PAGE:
But first there was Fun-Da-Mental's agit-pop. Led by an aging Pakistani punk, who used to use the stage name 'Propa-Gandhi,' they specialized in rabble-rousing mash-ups. They were Rage Against The Machine's more cultured cousins, fusing British Asian Muslim Black Power. And unlike the average band they had a credo.
'Until the philosophy that holds one superior and another inferior is finally and permanently dismantled and abandoned,' it said, 'THERE SHALL BE WAR!'
To prepare for their set, they got stoned and sparred backstage, in a fusion of Capoeira and Tai Chi. Then they stomped on with a choir of half-naked Zulus. To industrial beats and a snake-charming lilt, two rappers strutted out a Maori haka*.
'More chaos!' one yelled to get started. 'More motherfucking chaos!' He was clad in camouflage combats and a headdress, and his message had a resonance with Serbs. 'Maybe the West is demonizing us!'
Loud cheers rang out, but aimed elsewhere: at a portly Qawwali backing singer, who let rip a lung-busting solo from his harmonium. A group of people started pogoing.
Stage right, an enormous Stars and Stripes unfurled. It was daubed with the mantra: 'No. 1 TERRORIST'. This time, the crowd roared on cue.
As Old Glory was tossed to one side, another rapper peeled off his knee-length shorts. Removing his underwear too, Dave (Watts, from Fun-Da-Mental) seized the flag. He pressed it to his groin. Then he fucked it.
The fabric bulged to his grinding pledge of allegiance. While the band played on, he tied it round his waist, and stripped off his top to expose a khaki wife-beater. Thus attired, he hopped off the stage to meet his public.
He resurfaced a few tracks later, right on cue.
'There is too much war,' a fellow rapper squealed. 'TOO MUCH... WAAARRRRR!!!'
This was the signal Dave had been awaiting. Accompanied by tambourine and tabla, he laid down the central Fun-Da-Mental doctrine. 'Until the basic human rights are equally guaranteed to all, regardless of race, everywhere is war!' he preached. 'War... What the fuck is it for?'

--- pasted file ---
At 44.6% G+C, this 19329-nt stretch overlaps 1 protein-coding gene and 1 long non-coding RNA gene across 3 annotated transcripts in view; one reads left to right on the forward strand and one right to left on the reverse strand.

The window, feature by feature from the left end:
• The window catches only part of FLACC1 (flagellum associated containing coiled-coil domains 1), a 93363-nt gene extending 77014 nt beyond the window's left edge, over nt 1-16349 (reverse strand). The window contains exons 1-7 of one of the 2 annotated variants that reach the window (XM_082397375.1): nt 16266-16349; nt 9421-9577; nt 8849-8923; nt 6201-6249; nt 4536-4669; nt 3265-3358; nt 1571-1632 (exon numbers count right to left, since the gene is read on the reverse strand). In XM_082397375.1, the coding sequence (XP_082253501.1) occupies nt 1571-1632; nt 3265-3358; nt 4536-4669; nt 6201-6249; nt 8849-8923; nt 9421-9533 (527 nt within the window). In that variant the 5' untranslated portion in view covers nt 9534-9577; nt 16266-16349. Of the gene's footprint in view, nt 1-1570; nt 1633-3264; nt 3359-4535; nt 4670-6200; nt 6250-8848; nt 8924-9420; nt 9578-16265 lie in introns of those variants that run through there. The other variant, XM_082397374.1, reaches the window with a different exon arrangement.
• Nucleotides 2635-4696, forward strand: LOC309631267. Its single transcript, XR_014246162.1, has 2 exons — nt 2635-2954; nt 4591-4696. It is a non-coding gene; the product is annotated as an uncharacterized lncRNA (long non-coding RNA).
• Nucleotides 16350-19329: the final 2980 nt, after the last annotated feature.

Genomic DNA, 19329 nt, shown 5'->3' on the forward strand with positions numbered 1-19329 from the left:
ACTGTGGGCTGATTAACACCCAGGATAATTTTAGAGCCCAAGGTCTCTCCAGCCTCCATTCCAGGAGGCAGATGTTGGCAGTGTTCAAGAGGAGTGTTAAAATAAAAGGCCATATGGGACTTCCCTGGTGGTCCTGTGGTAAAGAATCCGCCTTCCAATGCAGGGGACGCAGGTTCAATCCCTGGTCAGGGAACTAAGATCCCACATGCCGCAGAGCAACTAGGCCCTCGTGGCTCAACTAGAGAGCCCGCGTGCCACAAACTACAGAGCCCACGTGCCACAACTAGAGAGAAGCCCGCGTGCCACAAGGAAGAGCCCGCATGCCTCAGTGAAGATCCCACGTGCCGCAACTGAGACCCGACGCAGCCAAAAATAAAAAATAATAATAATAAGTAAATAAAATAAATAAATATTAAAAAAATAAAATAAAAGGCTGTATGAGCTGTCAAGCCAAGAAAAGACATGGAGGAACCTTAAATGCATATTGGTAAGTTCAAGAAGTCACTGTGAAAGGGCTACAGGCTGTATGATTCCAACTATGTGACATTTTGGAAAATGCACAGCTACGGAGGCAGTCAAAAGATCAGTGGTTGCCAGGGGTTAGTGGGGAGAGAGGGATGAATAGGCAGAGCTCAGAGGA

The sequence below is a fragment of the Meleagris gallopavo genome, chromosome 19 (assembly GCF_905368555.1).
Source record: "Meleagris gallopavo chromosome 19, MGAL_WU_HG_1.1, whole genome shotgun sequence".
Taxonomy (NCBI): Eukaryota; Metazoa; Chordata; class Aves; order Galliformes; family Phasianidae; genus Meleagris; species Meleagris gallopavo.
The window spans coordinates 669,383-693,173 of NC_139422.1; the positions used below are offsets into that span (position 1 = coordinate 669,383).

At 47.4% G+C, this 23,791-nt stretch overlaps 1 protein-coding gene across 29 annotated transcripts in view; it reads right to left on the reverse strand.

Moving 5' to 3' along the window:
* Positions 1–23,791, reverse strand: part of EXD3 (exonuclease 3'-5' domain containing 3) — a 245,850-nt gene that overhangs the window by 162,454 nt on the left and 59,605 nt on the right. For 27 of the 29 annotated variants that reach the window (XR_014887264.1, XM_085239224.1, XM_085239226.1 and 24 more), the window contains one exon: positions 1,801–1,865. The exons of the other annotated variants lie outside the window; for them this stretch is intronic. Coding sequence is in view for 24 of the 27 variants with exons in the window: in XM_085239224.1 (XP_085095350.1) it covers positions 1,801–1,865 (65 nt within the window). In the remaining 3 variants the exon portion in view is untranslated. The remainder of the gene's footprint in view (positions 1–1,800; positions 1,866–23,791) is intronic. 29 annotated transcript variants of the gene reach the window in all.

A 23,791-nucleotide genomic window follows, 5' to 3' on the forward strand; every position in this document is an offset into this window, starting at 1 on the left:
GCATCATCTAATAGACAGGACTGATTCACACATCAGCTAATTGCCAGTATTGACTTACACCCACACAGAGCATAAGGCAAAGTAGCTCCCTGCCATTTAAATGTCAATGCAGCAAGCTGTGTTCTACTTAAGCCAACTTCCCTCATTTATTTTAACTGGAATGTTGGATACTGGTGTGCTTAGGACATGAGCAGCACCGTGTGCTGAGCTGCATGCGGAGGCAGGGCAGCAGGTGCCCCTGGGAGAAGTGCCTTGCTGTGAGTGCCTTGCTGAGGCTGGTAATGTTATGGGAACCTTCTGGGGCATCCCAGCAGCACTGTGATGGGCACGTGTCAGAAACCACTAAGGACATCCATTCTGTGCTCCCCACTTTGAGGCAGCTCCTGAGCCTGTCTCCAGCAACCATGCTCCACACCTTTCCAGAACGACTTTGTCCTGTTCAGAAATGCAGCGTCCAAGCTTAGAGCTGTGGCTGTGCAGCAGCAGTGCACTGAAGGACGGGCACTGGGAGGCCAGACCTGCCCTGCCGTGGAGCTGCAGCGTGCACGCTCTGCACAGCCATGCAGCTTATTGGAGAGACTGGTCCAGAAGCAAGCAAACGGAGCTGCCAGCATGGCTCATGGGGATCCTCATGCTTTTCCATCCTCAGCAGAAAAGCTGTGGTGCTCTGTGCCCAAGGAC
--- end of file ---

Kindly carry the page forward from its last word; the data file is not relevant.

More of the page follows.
Draping a microphone cable round his neck, he pretended to hang himself. 'Too much war!' he boomed. 'I don't want it, I said stop it. STOP IT! STOP IT!'
Two projectiles flew up from the shadows. One laid him out. The music stopped. The band had the clearest view of what transpired.
'D got hit in the head with a bottle by a skinhead,' one of them explained. 'The crowd then turned on him and his two skinhead mates, who escaped. Security grabbed the other guy, who kind of stood defiant until the promoter head-butted him. He was taken out and given such a bad beating that even I felt sorry for him.'
You might have thought rants at America would appeal, but being black and Muslim undermined them. To swivel-eyed patriot fantasists in Serbia, their people are the guardians of Christendom, defending it from dark-skinned foreign infidel.
Compounding this weirdness, 'the crowd were throwing nationalist salutes,' the Fun-Da-Mentalist observed, 'while singing along to Sufi Muslim songs. Ironic. A lot of Serbs seem to be in denial of the massacre of my brothers and sisters in Bosnia. They seem to believe it was some kind of civil war. May Allah protect the Muslims and have mercy on the rest.'
Perhaps a different message might have helped. They used to aim their ire at wider targets. Wherever they played, they'd scream: 'The Problem Is You!'
* A Maori dance performed before rugby games by the New Zealand national team (for years the most fearsome on the planet)